As AI-driven parametric design enables designers to quickly and easily create millions of variations of a design, most designers’ productivity will dramatically increase. Suddenly, we’ll be able to explore massive numbers of alternative directions in a fraction of the time we need today. With increased productivity and better tools, it will be easier for amateur designers to create acceptable — if not exceptional — work, and potentially put price pressure on professional design services.
But while the barriers to learning and mastering the craft will be lower, the design industry’s superstars will most likely remain unaffected. We saw a similar trend in print and graphic design in the 90s. The arrival of desktop publishing software ultimately eliminated the lower end of the market. But it also created broader appreciation for design from everyone, increasing the demand and the differentiation for the very best designers. Until AI is capable of surprising us with completely novel ideas, superstar designers and companies that invest in them will continue to dominate, increasing the value of design brands.
A cynic might say that, as a massive number of people lose their jobs to AI-powered automation, they would escape in a virtual reality world, powering a growing demand for virtual worlds, objects, and experiences. Hopefully, we can avoid this dystopian scenario, but as virtual, augmented, and mixed reality explodes, it will become the next frontier of opportunity for design. Challenges like how we interact with each other in virtual reality and how we create and communicate shared experiences are not only unique for this new medium, but require skills such as creative and social intelligence that are hard to outsource to AI.
In addition, virtual worlds may generate new demand for the more traditional design disciplines, such as architecture, interior design, object design, and fashion, as we rush to create virtual worlds.
By framing the argument to show how AI is stealing our design jobs, I’ve perhaps done a disservice to AI’s contributions to the design profession. When humans and computers work together, they can do amazing things that neither could do alone — just take a look at Michael Hansmeyer’s unimaginable shapes. With their millions of facets, these forms cannot be built by a human alone, yet they can redefine architecture.
While this is just one example, there is something undeniably appealing about finding ways to amplify our creativity as individuals and across professions. I can see the potential for a future where our personal AI assistants, armed with a deep understanding of our influences, heroes, and inspirations, constantly critique our work, suggesting ideas and areas of improvement. A world where problem-solving bots help us see a problem from a variety of perspectives, through different frameworks. Where simulated users test things we’ve designed to see how they will perform in a variety of contexts and suggest improvements, before anything is even built. Where A/B testing bots are constantly looking for ways to suggest minor performance optimizations to our design work.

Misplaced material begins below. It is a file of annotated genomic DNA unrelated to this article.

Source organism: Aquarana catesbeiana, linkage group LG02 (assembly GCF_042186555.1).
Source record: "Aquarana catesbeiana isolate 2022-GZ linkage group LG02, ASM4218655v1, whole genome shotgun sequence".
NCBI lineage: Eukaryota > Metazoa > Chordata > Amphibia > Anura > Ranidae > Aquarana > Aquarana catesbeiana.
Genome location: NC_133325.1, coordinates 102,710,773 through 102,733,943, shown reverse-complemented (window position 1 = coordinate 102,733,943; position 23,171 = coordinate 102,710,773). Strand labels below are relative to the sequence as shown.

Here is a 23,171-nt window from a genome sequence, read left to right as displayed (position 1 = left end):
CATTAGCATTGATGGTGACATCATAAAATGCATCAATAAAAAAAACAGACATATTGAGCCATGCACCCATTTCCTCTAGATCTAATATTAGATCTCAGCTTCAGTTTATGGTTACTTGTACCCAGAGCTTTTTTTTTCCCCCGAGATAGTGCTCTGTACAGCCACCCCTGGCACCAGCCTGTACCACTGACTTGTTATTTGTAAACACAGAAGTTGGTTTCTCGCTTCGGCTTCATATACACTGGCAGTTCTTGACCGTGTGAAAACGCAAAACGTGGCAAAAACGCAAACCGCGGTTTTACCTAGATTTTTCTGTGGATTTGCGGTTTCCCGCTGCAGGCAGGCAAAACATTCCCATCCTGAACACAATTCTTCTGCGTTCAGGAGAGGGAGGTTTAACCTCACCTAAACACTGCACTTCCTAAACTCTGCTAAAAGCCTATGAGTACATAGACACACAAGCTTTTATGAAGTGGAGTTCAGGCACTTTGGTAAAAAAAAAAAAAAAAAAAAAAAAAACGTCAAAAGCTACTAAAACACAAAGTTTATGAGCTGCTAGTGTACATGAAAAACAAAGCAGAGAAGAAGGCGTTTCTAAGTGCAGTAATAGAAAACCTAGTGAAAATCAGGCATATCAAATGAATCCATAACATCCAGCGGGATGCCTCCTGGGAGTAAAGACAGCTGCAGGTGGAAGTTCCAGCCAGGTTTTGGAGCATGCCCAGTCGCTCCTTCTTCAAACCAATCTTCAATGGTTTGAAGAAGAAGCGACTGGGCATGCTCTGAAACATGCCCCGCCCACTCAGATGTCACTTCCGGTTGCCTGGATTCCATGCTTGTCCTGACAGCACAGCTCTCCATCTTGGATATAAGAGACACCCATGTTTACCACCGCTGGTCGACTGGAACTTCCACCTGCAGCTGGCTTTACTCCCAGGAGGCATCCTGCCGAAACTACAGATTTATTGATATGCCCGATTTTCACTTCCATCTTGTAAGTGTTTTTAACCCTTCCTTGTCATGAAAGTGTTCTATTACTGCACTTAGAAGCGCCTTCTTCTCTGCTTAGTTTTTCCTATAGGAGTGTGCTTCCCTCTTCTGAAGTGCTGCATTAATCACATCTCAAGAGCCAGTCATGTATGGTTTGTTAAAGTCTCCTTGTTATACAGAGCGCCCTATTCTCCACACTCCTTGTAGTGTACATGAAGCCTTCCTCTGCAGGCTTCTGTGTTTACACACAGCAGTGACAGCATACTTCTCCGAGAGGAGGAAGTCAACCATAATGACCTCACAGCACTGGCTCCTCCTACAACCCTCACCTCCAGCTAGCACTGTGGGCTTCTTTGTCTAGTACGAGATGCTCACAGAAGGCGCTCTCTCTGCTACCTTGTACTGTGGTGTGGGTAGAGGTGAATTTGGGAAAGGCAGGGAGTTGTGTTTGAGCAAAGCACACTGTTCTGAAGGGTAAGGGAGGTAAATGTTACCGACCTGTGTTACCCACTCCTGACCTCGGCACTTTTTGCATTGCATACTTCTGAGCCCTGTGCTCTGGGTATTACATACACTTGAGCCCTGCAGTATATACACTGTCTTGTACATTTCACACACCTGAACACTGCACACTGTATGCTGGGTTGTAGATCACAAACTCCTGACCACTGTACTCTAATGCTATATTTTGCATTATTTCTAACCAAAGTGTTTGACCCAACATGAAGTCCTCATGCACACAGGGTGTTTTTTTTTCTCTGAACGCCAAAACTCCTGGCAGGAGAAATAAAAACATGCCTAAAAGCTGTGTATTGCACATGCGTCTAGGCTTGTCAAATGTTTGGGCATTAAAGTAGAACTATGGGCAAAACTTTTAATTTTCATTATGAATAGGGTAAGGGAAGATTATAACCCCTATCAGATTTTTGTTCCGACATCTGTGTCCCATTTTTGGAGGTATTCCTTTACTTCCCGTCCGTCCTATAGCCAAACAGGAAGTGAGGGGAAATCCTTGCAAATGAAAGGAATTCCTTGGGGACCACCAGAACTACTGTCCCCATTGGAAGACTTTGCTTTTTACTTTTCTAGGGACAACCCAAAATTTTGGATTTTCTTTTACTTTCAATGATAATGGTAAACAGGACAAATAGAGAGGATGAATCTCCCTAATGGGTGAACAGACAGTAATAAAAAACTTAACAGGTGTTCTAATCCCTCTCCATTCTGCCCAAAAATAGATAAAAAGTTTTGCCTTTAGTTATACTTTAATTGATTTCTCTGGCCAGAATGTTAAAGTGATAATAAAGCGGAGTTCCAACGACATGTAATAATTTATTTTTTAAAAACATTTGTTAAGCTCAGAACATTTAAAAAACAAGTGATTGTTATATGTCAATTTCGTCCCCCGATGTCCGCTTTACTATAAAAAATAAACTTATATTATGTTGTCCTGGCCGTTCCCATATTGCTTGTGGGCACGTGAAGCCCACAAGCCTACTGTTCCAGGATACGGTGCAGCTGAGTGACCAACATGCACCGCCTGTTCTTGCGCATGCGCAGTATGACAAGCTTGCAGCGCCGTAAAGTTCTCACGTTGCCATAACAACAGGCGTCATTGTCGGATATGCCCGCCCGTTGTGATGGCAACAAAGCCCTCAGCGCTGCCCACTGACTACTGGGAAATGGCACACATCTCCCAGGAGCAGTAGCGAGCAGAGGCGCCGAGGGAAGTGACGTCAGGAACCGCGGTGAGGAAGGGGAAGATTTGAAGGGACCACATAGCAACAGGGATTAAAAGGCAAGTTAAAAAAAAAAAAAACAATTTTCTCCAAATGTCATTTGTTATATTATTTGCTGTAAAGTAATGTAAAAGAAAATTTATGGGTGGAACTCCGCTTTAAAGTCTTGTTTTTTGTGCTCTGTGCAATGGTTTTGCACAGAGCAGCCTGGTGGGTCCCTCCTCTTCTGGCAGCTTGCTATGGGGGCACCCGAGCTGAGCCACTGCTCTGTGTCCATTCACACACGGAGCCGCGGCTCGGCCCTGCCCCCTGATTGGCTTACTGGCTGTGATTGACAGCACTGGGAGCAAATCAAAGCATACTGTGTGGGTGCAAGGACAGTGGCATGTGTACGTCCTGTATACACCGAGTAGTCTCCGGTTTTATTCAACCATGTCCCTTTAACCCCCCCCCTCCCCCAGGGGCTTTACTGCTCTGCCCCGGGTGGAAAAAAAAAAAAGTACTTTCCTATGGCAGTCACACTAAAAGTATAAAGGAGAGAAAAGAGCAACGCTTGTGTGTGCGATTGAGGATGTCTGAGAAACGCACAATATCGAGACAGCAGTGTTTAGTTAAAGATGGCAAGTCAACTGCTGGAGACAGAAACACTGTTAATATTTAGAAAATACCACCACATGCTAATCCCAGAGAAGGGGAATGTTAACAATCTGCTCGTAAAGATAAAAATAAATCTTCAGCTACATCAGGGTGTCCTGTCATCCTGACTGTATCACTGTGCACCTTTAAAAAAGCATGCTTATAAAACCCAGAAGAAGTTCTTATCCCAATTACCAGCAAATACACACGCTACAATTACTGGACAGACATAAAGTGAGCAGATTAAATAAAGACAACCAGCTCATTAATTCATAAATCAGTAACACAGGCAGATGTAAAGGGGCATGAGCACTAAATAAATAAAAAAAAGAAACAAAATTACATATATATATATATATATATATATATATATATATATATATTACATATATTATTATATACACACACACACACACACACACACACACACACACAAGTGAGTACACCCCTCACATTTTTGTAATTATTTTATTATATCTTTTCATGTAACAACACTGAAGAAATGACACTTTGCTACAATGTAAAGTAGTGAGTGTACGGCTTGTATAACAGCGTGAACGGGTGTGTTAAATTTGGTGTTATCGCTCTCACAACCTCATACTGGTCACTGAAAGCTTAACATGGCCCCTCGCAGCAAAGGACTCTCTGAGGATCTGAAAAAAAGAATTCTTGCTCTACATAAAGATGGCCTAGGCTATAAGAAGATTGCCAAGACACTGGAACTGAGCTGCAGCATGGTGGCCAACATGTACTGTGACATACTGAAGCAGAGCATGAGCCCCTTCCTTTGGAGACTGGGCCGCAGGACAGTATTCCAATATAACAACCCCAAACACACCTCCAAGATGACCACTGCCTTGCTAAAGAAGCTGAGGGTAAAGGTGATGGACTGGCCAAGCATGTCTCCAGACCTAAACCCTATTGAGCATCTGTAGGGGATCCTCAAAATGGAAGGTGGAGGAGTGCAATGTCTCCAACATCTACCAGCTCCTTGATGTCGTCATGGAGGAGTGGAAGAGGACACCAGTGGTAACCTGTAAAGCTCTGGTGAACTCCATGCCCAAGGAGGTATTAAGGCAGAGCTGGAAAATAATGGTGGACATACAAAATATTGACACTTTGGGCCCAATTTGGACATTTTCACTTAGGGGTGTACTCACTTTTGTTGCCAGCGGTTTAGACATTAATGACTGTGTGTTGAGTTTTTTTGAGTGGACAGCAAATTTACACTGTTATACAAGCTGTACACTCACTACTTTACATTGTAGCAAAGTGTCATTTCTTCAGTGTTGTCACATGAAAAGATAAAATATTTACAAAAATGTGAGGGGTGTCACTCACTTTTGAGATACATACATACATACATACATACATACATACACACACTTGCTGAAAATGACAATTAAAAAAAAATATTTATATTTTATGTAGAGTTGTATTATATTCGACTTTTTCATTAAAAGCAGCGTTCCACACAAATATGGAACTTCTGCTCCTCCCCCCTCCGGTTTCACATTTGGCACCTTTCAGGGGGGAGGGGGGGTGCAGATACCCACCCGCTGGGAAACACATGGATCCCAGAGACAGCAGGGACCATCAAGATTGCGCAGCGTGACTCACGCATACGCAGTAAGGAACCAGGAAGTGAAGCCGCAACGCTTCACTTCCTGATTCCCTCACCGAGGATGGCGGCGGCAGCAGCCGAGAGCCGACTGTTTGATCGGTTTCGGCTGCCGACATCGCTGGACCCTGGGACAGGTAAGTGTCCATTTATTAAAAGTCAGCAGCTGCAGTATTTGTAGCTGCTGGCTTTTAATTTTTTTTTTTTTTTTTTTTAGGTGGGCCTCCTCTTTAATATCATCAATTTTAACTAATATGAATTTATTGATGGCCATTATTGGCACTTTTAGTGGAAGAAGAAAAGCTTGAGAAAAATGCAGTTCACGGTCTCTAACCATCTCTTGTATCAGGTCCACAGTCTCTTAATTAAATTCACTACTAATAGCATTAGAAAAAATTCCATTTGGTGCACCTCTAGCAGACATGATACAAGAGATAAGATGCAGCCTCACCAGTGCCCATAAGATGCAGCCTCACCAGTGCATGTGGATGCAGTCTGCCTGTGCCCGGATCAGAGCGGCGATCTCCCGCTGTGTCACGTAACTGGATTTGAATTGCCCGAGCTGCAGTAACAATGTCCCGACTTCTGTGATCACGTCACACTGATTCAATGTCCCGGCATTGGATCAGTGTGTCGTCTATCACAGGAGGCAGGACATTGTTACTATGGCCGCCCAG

Far from threatening the design occupation, AI offers a huge opportunity for design, especially for those involved in designing the interactions we have with the emerging AI systems. How do we design those AI design tools? How will we design the intelligent services and platforms of our future? How should we design these systems in a way that helps us augment our creativity, our relationships with the world, our humanity?
That is a tall order and an exciting opportunity for us and for the generations to come.
I first met Stephen Key in 2001. Two months later, I used a few recommendations of his — shared over the customary gin tonic — to help a friend double overseas sales in less than two weeks in New Zealand and Australia.
How? Licensing. It can be a beautifully elegant model.
Stephen is somewhat famous in inventing circles for two reasons. First, he consistently earns millions of dollars licensing his ideas to companies like Disney, Nestle, and Coca-Cola. Second, he is fast. It seldom takes him more than three weeks to go from idea to a signed deal. Continue reading
Oblique Strategies, originally presented as a pack of cards, were by Brian Eno and Peter Schmidt. Each Oblique Strategy is a phrase or cryptic remark which can be used to break a creative deadlock or dilemma situation.
This website presents a random Oblique Strategy selected from editions 1–5.
Website by Josh Harrison
This book illustrates the key components of mastering design thinking based on the author’s experience at the Institute of Design of Illinois Institute of Technology, one of the most famous Design schools in the world.
The author highlights the difference between the business world and the design world based on his own experience.
His big transition from the logical world of business, as former P&G marketer, to the design world.
His experience helps non-designers learn design thinking by providing comparisons to business protocol.
The author categorized the key components of design thinking into 4 parts:
1. Thinking: Hybrid Thinking
2. Mindset: Creator Spirit
3. Process: Human Centered Co-Creation
4. Environment: Switching to Creative mode through Tools and Space
In later chapters, the author proposes the framework of how to start a career in the business design world and finally how design thinking might influence your well-being. This book is a compass for you, and and any non-designer, to start mastering design thinking.
In this book you will:
Understand how non-designers can learn design thinking
Understand the four components of a design thinker
More information at: http://www.nondesignersguidetodesignthinking.com/
“It’s very hard to explain to people what a graphic designer does,” says Natasha Jen, partner at Pentagram’s New York office. “I think of my role as playing with words, symbols and images. It’s about making things tangible and understandable, and if we can make things delightful – that’s the goal.”